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An investment of $1,000 in Bitcoin eight years ago would be worth $2.2 billion today.
This is truly amazing and makes me wish I was one of the lucky (or smart?) ones who purchased Bitcoin way back when.
Of course, today is another story.
People are rushing into Bitcoin in droves. Its valuation has increased 600% in the last year alone. Is its run sustainable?
I have no idea.
Who knows how high Bitcoin can go in terms of value if it maintains its allure as a speculative bubble.
One thing that’s certain, though, is that Bitcoin is most assuredly not sustainable as a currency, at least when viewed from an energy use perspective… The computing power needed to process the mathematical cryptography equations to mine Bitcoin is mind boggling.
How does Bitcoin use energy?
Cryptocurrencies like Bitcoin are created out of thin air through a process called mining. Mining is a digital computing process analogous to being in a race against others to solve extremely complex math problems. The math problems are deliberately complex because each time a problem is solved, Bitcoin is created.
Of course, if the problems were simple, everyone would mine Bitcoin… Bitcoin would not be scarce… and Bitcoin would become devalued…
Indeed, because the math problems are so complex, a person (aka miner) trying to solve the problem to win a single Bitcoin can take millions of tries… These attempts are repeated over and over throughout the entire Bitcoin mining network. Problem solving favors faster, more powerful computers. The more computing power you have, the greater the chances you have of solving the hash, and being rewarded with Bitcoin.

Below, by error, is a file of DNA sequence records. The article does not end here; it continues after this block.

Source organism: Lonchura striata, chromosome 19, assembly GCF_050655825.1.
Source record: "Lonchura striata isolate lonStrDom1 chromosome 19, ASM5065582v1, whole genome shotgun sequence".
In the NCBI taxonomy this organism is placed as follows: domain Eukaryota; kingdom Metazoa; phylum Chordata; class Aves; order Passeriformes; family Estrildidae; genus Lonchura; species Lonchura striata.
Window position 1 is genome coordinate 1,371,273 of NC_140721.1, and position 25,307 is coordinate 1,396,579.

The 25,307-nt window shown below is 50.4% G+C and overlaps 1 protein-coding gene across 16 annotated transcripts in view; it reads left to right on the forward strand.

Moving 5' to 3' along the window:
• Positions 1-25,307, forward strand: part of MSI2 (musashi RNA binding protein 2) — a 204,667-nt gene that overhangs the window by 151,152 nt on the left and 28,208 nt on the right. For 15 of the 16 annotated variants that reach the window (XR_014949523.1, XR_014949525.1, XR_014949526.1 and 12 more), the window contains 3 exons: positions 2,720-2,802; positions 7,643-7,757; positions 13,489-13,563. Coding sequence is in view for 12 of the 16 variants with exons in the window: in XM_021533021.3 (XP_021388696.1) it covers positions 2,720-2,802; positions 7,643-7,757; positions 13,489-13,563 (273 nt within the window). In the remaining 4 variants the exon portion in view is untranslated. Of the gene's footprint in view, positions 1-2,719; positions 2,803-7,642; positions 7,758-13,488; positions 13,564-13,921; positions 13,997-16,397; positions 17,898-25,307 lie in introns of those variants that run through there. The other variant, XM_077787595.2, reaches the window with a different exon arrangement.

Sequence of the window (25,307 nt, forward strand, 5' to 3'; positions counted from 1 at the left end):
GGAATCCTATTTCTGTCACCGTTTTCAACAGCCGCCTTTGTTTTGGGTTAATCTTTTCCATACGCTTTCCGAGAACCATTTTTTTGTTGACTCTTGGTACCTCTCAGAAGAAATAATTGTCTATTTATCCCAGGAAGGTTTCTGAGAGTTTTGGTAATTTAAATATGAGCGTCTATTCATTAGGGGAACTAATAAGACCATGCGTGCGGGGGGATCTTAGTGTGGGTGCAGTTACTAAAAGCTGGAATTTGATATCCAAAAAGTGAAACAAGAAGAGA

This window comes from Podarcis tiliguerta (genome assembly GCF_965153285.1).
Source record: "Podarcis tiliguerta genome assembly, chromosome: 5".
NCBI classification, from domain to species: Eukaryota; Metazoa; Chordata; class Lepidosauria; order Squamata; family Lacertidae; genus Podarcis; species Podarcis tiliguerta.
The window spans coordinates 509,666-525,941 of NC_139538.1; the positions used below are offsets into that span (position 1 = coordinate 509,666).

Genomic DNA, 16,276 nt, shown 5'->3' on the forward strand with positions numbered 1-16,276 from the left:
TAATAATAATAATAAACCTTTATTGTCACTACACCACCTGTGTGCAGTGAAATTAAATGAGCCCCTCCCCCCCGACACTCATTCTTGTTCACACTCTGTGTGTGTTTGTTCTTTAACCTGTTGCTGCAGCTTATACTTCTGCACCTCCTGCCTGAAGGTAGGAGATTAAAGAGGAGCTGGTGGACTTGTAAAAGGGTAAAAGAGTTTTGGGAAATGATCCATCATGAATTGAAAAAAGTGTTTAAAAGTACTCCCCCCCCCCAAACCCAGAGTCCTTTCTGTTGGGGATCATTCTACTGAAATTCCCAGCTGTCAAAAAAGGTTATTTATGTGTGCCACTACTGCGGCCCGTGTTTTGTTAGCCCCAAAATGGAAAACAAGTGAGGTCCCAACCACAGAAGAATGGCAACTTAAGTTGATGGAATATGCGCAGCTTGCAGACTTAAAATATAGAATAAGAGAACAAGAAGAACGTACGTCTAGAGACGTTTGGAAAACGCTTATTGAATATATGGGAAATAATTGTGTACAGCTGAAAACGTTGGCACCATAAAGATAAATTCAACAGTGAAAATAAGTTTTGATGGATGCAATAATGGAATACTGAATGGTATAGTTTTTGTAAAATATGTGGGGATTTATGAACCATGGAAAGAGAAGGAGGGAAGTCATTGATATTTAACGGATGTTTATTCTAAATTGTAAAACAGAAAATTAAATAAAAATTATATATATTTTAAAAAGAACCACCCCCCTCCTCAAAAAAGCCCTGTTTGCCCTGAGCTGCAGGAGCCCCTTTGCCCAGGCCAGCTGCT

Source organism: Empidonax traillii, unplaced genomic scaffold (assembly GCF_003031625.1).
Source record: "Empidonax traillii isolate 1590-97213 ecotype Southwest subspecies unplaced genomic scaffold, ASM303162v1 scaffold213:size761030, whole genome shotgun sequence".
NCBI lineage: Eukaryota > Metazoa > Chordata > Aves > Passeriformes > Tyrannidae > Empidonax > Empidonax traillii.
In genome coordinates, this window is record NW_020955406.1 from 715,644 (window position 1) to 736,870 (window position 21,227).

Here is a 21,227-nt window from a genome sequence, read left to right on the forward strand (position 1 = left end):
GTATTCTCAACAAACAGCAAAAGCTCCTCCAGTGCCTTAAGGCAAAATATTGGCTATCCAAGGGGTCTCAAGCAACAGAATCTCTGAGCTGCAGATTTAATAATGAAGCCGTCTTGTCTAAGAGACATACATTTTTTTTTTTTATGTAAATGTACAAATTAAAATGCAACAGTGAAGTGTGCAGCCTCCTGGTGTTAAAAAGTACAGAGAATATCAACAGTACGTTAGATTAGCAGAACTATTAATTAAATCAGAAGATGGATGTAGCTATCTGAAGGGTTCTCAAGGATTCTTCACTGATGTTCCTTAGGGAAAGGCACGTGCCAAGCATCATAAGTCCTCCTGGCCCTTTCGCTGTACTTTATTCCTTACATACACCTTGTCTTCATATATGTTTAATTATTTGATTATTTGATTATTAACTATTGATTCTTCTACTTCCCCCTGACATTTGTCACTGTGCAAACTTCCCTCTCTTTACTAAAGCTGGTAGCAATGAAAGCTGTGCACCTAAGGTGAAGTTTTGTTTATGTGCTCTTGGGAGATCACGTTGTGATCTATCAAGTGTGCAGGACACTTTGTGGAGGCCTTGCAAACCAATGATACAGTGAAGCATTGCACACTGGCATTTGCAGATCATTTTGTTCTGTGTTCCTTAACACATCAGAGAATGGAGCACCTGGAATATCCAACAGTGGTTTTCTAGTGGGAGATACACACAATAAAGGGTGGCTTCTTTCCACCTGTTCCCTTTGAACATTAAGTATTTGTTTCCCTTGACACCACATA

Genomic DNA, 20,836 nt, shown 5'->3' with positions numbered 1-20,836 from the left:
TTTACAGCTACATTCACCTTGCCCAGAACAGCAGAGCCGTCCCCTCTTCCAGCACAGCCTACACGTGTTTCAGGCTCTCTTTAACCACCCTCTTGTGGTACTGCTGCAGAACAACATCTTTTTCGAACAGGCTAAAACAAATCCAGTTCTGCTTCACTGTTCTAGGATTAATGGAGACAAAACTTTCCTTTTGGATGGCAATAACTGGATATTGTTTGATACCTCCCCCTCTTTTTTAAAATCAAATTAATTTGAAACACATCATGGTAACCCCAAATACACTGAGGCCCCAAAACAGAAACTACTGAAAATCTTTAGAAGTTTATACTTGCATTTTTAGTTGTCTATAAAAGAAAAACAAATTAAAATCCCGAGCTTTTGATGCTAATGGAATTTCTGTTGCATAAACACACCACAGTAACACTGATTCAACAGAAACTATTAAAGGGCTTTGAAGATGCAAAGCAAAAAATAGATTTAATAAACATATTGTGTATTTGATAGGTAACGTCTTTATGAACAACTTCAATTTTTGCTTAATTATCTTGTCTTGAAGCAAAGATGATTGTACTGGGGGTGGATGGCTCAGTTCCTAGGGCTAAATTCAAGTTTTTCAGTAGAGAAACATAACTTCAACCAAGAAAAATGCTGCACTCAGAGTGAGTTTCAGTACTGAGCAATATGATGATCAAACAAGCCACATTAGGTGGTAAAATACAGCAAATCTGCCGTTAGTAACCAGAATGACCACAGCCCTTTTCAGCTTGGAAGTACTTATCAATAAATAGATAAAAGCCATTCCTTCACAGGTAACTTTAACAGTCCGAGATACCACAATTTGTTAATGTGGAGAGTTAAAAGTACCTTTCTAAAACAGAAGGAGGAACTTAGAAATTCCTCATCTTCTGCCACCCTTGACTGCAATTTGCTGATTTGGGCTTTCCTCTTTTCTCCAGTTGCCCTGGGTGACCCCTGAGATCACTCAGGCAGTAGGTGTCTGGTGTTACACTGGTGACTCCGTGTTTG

All this computation requires a staggering amount of energy.
Staggering is an understatement. According to Digiconomy, the Bitcoin network today uses as much electricity in a year as a small country.
Indeed, if Bitcoin were a country, in terms of electricity use, it would be somewhere in between Ecuador and Nigeria.
And Bitcoin may just be getting started in terms of its expansion. An article by Peter Detweiler in Forbes notes:
“…the number of bitcoin transactions is estimated to range from 150,000-250,000 per day – up to 90 million annual transactions. In the scheme of things, that number is miniscule in the context of an estimated 389 billion global annual non-cash transactions.”
The history of Bitcoin is like a fictional crime movie akin to the Godfather. There’s a great documentary movie on Netflix called “Banking on Bitcoin” that tells the history of Bitcoin and all it’s epic and erratic trajectory to today.